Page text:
Remember when you were a kid and you used to love reading books, and then formal education inadvertently and ironically told you what to read and how to read the right way, and inadvertently killed that thirst for curiosity and hunger for knowledge? Basketball isn’t all that different.
The most common way to learn how to shoot the basketball in a basic sense is by youth coaches and instructors teaching their kid players the fundamentals and proper techniques. While it makes great sense to do it this way, I believe it’s better to teach how to have fun through self-learning and to teach how to find your own form first and then to reverse-engineer your shooting habits by making the fundamental adjustments and corrections. Better to learn to love and play forever than to play the right way for a while and then quit forever.
Whether it’s teaching youth, teen or adult players, avoid the initial boredom and technicality at all costs.
The most basic way to learn how to shoot is by playing shooting games versus yourself. And you can do that whether you’re shooting around by yourself, playing 21 with a group of strangers or playing 1-on-1, 2-on-2, 3-on-3, etc., with your friends. Recreational games are for fun so you can afford to create the challenge in your mind, not on the outcome of each game, but on the attention you pay to every shot you take.
No matter the game, take each shot one shot at a time, and think closely about the way you shoot, the types of shots you’re tempted to take, and from which spots on the floor.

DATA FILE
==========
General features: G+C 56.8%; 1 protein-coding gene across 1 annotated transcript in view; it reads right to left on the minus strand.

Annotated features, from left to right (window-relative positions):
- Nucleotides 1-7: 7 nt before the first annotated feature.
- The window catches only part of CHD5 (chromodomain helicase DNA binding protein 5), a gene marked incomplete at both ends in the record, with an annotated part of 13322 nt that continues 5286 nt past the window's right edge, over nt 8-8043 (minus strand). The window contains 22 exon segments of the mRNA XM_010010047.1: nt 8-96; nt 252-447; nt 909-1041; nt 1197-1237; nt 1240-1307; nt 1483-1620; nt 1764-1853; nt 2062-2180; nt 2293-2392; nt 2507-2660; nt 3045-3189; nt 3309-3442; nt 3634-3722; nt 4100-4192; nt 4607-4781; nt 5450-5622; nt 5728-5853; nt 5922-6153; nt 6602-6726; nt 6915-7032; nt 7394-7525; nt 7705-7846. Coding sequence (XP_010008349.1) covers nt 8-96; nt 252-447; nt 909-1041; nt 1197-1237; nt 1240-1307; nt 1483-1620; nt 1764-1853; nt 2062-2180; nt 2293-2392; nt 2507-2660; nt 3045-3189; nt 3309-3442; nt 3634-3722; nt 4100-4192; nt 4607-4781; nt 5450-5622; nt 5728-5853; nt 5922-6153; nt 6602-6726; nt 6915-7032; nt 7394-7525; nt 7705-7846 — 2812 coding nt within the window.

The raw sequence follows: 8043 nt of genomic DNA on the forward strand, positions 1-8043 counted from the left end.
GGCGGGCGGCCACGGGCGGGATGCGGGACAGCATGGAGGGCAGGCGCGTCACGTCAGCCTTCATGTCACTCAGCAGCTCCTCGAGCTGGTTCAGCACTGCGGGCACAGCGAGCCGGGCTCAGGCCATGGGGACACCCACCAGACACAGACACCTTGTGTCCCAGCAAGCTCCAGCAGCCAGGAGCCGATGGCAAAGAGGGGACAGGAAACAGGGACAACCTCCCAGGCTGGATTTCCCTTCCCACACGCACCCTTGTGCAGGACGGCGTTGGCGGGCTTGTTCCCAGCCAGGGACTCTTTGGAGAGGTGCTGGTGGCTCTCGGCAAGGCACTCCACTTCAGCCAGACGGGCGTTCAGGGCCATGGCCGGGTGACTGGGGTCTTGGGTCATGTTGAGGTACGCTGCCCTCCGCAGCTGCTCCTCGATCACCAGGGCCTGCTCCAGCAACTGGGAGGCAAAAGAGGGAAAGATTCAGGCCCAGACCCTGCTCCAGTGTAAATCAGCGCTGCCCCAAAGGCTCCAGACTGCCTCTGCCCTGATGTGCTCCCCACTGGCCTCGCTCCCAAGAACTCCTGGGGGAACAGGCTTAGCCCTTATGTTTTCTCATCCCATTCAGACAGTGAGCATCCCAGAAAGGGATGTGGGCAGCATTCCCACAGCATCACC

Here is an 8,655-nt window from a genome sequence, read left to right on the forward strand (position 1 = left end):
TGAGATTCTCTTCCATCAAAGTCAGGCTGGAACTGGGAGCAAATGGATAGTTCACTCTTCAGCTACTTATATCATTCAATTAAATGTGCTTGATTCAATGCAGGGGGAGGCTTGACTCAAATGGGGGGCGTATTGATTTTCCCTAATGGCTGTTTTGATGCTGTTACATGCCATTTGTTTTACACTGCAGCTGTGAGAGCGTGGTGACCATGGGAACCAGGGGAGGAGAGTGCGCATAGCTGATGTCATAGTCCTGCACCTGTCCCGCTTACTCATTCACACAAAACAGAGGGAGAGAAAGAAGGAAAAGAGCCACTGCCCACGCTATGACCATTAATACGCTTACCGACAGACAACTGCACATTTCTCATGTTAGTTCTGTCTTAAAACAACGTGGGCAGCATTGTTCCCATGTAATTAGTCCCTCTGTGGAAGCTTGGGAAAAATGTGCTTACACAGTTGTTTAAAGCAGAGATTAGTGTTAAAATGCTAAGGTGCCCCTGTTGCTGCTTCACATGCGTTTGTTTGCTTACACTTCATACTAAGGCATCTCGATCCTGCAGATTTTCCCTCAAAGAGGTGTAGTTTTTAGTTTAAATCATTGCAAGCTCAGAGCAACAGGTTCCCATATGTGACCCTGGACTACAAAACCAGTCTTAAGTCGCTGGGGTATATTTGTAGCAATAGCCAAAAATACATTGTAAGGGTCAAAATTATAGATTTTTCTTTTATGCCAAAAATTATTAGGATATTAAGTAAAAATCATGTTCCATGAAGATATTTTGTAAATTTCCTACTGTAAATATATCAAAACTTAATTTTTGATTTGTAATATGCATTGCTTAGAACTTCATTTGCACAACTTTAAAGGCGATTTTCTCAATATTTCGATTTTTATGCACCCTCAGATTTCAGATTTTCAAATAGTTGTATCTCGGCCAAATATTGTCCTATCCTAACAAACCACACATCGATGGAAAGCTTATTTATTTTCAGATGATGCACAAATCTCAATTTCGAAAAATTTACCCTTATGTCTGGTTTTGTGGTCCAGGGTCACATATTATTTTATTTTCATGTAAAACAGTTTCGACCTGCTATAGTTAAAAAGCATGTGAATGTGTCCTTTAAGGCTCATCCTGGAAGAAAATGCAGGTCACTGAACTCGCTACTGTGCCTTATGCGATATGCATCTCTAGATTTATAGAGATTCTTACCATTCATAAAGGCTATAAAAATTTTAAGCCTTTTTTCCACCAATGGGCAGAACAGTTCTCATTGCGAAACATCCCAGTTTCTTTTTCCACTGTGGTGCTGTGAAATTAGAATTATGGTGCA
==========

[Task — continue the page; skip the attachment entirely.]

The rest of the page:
Challenge yourself to take more and more shots, one shot at a time. What you learn about your own tendencies and shooting habits, your strengths and your weaknesses, will not only give you greater insight into your shooting ability, but it will facilitate your love of the game of shooting.
As you go from amateur to intermediate to advanced to pro player, you’ll realize that shooting itself is just as much of a game as the broader game of basketball is. To get better and better at both games, you need to learn to love and you need to love to learn. So, start playing games in your own head, keep challenging yourself to take more shots, one at a time, and then look to correct your weaknesses. Before you know it, you’ll develop the habits of smart and hard shooting practices born out of a natural intrinsic enthusiasm, not because of what your “shot doctor” prescribed you.
And if you’re still worried that you’re wasting shots and time…
This is what great shooters do… pic.twitter.com/GznKEhBhE6
— Alan Stein (@AlanStein) June 12, 2015
Keep learning and having fun with ways to do shooting wrong and eventually, you’ll find your self working until you do it right.